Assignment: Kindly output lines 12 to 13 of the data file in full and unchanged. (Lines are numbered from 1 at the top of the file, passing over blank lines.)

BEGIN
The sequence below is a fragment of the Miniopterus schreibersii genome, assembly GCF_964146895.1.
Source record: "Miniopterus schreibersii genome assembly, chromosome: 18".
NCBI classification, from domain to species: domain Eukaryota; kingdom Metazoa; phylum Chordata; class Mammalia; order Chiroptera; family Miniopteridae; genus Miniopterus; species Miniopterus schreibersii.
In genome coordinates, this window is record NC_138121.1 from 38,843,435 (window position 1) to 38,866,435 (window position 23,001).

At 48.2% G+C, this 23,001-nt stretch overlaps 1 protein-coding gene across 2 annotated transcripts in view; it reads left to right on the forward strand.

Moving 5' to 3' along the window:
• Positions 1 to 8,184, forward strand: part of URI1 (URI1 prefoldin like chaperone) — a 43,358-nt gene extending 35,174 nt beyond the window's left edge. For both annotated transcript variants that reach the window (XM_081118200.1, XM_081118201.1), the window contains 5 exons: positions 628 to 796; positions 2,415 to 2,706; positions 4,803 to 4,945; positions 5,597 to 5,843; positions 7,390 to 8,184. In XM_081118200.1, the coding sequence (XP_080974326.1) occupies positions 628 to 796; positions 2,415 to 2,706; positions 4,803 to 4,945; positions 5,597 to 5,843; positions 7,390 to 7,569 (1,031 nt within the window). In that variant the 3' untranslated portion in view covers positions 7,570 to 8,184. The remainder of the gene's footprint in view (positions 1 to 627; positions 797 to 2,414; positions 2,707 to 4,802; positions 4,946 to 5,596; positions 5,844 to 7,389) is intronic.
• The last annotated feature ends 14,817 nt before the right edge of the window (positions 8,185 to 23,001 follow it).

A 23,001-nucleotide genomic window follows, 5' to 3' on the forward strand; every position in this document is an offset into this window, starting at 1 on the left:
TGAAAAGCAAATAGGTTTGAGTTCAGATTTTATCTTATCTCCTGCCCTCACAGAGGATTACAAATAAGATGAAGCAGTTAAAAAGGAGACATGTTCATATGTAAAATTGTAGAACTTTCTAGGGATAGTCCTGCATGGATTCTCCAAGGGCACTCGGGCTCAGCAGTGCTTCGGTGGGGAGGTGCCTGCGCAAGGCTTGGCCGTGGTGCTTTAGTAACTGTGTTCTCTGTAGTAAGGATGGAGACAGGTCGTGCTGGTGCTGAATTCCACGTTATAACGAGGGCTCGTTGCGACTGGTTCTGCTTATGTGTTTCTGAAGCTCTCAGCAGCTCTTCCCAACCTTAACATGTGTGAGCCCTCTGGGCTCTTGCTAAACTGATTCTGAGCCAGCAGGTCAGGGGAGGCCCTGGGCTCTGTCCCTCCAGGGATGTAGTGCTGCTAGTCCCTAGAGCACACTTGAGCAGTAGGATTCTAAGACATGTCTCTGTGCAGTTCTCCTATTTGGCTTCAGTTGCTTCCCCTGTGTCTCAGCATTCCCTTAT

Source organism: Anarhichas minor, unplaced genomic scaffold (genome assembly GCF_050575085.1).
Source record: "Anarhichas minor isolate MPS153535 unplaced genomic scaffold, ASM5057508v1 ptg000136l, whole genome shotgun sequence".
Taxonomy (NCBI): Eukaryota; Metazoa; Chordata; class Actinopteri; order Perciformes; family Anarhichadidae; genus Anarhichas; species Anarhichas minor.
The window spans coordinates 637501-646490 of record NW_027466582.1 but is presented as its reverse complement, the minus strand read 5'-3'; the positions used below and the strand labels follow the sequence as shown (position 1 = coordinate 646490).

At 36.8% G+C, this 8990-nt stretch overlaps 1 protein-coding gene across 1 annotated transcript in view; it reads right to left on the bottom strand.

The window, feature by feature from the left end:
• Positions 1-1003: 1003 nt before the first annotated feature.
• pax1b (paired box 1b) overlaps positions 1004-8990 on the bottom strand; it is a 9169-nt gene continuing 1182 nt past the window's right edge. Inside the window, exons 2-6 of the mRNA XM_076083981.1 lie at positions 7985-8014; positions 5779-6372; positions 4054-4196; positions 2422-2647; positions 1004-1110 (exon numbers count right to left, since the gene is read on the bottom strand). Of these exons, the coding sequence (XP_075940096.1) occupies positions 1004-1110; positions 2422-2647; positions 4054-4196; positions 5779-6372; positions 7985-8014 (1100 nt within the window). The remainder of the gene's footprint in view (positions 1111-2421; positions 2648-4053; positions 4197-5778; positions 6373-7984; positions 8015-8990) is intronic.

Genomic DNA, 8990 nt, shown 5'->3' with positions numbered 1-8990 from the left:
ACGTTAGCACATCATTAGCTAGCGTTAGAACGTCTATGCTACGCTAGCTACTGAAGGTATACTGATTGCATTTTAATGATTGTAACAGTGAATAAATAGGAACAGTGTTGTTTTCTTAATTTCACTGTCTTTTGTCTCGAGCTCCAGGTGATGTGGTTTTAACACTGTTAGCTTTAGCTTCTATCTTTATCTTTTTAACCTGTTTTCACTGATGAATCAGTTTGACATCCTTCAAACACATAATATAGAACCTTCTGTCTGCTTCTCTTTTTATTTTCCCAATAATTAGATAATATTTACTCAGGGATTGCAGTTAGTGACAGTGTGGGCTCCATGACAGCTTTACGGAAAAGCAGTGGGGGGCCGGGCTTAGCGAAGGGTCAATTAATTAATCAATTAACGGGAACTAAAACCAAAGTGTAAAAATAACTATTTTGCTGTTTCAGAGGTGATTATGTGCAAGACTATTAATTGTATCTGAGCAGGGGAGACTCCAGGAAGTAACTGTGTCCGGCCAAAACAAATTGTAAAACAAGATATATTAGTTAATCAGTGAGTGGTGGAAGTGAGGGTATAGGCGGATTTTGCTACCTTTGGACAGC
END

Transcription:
Source record: "Anarhichas minor isolate MPS153535 unplaced genomic scaffold, ASM5057508v1 ptg000136l, whole genome shotgun sequence".
Taxonomy (NCBI): Eukaryota; Metazoa; Chordata; class Actinopteri; order Perciformes; family Anarhichadidae; genus Anarhichas; species Anarhichas minor.